National Fudge Day
Fudge is a candy that people have been enjoying since the 19th century. It’s a candy that can be found in many different shapes and many different flavors—including chocolate, peanut butter, and maple nut varieties. It’s also a food that has earned itself its own holiday, a holiday called National Fudge Day. This holiday falls on the 16th of June annually and is the perfect excuse for you to pick up your favorite flavor of fudge and enjoy it by yourself or with friends and family members.
The History Of Fudge
The word fudge actually predated the actual candy as it’s known in its current form. Before the 19th century, the word “fudge” was used to mean nonsense, or as a kid-safe cuss word. It was also used to mean to mislead or to conceal the truth—meanings that are still used to this day. However, the modern form of fudge wouldn’t be invented until the middle of the 19th century.
According to culinary lore, a Baltimore, Maryland confectioner and chocolate maker “fudged” a batch of French caramels that he was making on Valentine’s Day of 1886. The result is the fudge that we all know and appreciate to this day.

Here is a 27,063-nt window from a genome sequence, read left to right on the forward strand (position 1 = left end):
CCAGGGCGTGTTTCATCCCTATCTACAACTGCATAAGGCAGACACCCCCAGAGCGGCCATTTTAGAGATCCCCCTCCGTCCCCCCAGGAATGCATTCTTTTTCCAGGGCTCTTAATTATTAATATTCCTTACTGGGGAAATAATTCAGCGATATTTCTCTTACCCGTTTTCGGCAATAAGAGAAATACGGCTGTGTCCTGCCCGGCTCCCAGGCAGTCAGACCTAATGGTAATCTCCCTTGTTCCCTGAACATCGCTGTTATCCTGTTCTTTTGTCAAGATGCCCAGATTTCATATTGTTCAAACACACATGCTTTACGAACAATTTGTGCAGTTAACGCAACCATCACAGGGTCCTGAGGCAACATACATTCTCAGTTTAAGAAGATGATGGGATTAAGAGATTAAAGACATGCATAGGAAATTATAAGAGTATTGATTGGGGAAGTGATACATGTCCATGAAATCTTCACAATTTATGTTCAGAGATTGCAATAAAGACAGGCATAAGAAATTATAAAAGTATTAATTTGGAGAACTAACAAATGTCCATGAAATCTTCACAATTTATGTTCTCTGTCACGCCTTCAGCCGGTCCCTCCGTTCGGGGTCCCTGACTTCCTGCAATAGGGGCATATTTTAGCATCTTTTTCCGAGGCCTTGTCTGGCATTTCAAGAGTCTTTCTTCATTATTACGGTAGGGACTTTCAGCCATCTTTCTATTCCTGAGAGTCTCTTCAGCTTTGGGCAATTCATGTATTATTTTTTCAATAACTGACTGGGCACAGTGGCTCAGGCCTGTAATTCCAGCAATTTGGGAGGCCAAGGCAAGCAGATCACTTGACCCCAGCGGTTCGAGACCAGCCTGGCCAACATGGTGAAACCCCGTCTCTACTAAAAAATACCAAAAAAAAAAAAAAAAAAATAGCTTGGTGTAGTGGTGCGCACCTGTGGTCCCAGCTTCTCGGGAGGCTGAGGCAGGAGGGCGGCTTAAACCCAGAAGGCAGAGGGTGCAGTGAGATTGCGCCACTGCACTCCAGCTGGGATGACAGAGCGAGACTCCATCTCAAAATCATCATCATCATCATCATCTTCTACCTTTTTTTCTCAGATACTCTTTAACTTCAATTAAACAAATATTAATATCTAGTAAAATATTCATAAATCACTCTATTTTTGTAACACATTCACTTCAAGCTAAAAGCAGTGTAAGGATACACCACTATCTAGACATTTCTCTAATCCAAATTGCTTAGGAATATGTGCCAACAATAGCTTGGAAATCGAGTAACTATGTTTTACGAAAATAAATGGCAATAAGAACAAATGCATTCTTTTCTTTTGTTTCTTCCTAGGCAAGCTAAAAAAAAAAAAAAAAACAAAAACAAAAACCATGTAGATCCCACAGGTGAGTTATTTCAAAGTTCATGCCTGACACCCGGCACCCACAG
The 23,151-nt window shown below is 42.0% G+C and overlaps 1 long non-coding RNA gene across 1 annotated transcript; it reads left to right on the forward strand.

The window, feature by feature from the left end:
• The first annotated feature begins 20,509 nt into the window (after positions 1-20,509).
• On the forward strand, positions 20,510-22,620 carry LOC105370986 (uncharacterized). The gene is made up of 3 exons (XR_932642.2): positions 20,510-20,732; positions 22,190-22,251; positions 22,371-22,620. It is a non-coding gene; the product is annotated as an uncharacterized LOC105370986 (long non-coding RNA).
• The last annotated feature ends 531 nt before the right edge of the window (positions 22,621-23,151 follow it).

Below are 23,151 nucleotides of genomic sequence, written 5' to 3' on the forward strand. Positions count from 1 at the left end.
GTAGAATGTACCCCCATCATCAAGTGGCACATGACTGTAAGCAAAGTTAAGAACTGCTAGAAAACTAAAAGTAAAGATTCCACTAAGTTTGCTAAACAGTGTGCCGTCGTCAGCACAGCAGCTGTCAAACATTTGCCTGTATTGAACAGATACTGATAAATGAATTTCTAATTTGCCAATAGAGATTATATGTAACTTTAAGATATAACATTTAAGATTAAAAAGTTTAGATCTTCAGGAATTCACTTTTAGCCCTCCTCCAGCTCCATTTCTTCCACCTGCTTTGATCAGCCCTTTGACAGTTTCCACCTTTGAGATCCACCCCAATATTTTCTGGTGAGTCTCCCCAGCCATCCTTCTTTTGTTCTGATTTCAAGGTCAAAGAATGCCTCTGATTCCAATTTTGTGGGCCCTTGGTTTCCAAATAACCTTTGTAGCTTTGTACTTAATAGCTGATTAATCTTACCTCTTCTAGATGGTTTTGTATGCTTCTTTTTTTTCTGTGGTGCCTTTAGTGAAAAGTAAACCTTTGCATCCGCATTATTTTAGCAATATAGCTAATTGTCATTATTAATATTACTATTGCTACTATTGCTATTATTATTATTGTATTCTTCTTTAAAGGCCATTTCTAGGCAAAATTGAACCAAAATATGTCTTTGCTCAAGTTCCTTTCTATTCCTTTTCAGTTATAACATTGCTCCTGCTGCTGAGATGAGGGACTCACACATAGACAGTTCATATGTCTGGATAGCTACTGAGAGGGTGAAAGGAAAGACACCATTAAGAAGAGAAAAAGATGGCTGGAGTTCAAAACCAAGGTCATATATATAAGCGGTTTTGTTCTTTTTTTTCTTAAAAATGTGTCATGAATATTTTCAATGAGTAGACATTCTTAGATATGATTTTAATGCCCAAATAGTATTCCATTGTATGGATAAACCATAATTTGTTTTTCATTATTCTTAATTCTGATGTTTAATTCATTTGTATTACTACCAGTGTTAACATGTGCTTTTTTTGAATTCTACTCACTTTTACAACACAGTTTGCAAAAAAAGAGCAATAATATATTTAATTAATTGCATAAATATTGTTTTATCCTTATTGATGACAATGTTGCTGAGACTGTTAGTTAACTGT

As to why the holiday that honors fudge falls on June 16th, we aren’t quite sure as we were unable to find the origin of this holiday or even when the holiday was invented. We’ll keep searching for its origins, but we’re afraid that we may never find this holiday’s origin.
Sweet Facts About Fudge
We’ve come across some interesting facts about fudge, so we decided to share them with everyone reading about National Fudge Day. We think that most people will find the following fudge facts to be a sweet addition to what they already know about this confection.
- Another fudge origin story implies that fudge was created as the result of a failed toffee make class by a collect lecturer in Virginia.
- Northwest Fudge Factory Levack, Canada made the largest slab of fudge ever to be recorded before 2010. It weighed approximately 5,760 pounds and they made it on October 23, 2010.
- The first fudge that was sold was to a Baltimore grocery store in 1886. This fudge costs approximately 40-cents a pound.
Observing National Fudge Day
National Fudge Day can be observed by either making your own fudge or by picking up some fudge from your favorite confectioner. It’s a good day to try fudge in one of its many forms and to share that fudge with friends and family members. While you’re enjoying the sweet pleasures of this holiday, be sure to post on social media using the hashtag #NationalFudgeDay. Let’s spread the word about this delicious holiday.